November 26 is Independence Day, celebrates the independence of Mongolia from China on July 11, 1921 and the establishment of “Mongolian People’s Republic” on the day in 1924.
The area that is now Mongolia was ruled by various nomadic empires, including the Xiongnu (匈奴), the Xianbei (鮮卑), the Rouran (柔然), the Turkic Khaganate (突厥汗国), among others.
In 1206, Genghis Khan founded the Mongol Empire, which became the largest contiguous land empire in history. His grandson Kublai Khan conquered China to establish the Yuan dynasty (元朝). After the collapse of the Yuan, the Mongols retreated to Mongolia and resumed their earlier pattern of factional conflict, except during the era of Dayan Khan and Tumen Zasagt Khan.
In the 16th century, Tibetan Buddhism began to spread in Mongolia, being further led by the Manchu-founded Qing dynasty (清朝), which absorbed the country in the 17th century.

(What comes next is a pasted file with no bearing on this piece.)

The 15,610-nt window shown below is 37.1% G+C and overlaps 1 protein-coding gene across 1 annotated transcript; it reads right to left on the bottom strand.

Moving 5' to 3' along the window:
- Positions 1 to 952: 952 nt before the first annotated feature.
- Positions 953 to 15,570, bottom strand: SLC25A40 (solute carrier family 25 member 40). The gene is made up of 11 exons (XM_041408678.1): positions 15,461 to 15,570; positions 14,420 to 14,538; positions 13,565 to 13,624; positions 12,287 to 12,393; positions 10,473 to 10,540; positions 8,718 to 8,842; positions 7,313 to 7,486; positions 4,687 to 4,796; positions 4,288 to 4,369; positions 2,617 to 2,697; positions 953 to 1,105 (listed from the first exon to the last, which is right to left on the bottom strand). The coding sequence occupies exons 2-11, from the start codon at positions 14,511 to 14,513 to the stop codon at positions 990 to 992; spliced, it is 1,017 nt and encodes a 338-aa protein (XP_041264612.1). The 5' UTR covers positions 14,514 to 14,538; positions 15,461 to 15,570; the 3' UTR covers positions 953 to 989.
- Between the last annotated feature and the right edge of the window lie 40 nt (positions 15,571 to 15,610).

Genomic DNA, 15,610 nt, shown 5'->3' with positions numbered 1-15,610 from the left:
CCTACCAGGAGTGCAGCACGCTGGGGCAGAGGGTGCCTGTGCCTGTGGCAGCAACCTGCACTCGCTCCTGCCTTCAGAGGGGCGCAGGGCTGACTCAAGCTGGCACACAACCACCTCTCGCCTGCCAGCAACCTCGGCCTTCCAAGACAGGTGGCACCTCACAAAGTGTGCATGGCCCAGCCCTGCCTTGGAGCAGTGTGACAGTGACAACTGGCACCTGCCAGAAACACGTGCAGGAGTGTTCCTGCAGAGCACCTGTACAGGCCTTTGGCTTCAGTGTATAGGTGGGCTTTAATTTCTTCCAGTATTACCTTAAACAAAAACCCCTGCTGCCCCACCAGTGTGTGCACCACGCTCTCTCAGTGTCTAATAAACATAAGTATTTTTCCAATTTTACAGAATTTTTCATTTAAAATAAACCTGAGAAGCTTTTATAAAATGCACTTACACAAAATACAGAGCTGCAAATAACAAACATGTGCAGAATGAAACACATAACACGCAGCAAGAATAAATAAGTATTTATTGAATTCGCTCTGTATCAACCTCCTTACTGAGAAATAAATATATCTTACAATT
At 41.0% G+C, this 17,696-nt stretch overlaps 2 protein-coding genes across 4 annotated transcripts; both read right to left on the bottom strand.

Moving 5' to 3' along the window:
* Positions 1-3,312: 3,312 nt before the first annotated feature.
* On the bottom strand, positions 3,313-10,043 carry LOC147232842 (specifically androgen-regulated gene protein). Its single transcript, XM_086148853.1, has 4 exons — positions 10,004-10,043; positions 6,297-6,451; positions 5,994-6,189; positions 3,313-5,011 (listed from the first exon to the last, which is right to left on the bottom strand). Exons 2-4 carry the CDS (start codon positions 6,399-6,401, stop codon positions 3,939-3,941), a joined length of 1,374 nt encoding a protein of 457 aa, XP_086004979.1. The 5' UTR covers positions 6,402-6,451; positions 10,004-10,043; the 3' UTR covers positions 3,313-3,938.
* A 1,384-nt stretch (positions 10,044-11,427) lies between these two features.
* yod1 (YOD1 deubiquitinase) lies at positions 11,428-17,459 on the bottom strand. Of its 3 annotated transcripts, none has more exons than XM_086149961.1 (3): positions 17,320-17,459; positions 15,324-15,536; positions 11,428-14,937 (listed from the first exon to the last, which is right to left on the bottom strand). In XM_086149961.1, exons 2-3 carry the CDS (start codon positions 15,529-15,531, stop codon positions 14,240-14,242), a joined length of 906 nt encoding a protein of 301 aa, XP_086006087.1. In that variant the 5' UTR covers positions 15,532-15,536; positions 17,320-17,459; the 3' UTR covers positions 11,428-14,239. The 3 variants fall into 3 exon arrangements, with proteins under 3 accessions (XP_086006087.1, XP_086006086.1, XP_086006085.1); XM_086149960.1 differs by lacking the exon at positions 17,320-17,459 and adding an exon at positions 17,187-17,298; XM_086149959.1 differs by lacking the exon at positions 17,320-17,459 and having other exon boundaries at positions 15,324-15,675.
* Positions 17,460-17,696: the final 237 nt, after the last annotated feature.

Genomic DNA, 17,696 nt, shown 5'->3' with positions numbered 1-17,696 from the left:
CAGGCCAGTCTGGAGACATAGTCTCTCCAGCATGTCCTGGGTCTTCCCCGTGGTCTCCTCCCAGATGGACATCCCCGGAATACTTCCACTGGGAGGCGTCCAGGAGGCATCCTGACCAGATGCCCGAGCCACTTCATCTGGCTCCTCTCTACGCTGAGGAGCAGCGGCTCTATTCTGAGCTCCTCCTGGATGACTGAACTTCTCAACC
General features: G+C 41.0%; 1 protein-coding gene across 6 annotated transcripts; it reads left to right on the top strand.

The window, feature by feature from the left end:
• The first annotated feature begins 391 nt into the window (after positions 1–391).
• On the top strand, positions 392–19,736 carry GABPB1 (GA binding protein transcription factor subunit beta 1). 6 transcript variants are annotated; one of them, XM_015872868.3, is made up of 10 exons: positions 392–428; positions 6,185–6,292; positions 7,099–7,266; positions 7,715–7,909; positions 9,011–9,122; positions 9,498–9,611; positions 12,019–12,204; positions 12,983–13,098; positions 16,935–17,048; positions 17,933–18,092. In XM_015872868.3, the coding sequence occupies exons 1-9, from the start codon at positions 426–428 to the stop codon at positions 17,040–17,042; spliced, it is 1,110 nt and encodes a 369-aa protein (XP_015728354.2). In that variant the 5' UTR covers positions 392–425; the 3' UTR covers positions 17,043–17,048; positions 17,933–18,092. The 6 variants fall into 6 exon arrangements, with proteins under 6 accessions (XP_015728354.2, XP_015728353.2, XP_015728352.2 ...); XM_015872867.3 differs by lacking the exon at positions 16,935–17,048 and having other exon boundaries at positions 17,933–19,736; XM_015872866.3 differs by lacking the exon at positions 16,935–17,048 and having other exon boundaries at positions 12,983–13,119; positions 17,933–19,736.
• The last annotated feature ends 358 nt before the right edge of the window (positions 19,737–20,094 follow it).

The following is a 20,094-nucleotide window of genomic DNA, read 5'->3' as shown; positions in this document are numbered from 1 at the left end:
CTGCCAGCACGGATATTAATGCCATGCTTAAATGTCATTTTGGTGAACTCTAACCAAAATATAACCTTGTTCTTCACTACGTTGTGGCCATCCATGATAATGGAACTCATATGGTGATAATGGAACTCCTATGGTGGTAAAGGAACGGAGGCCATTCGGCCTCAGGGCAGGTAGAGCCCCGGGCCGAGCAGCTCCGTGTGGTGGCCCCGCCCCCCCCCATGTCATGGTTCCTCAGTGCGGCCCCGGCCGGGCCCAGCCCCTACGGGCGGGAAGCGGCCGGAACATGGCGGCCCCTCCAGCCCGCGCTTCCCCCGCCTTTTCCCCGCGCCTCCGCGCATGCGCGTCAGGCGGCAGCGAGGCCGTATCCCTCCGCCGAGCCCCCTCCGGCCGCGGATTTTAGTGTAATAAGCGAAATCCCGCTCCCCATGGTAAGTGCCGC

After the collapse of the Qing dynasty in 1911, Mongolia declared independence from the Qing dynasty, and in 1921 established de facto independence from the Republic of China. Shortly thereafter, the country came under the control of the Soviet Union, which had aided its independence from China. In 1924, the Mongolian People’s Republic was declared as a Soviet satellite state.
After the anti-Communist revolutions of 1989, Mongolia conducted its own peaceful democratic revolution in early 1990. This led to a multi-party system, a new constitution of 1992, and transition to a market economy.
Mongolia is a landlocked unitary sovereign state in East Asia. Its area is roughly equivalent with the historical territory of Outer Mongolia. It is bordered by Russia to the north and China to the south, east and west. While they do not share a border, Mongolia is separated from Kazakhstan by only 36.76 kilometers (22.84 mi).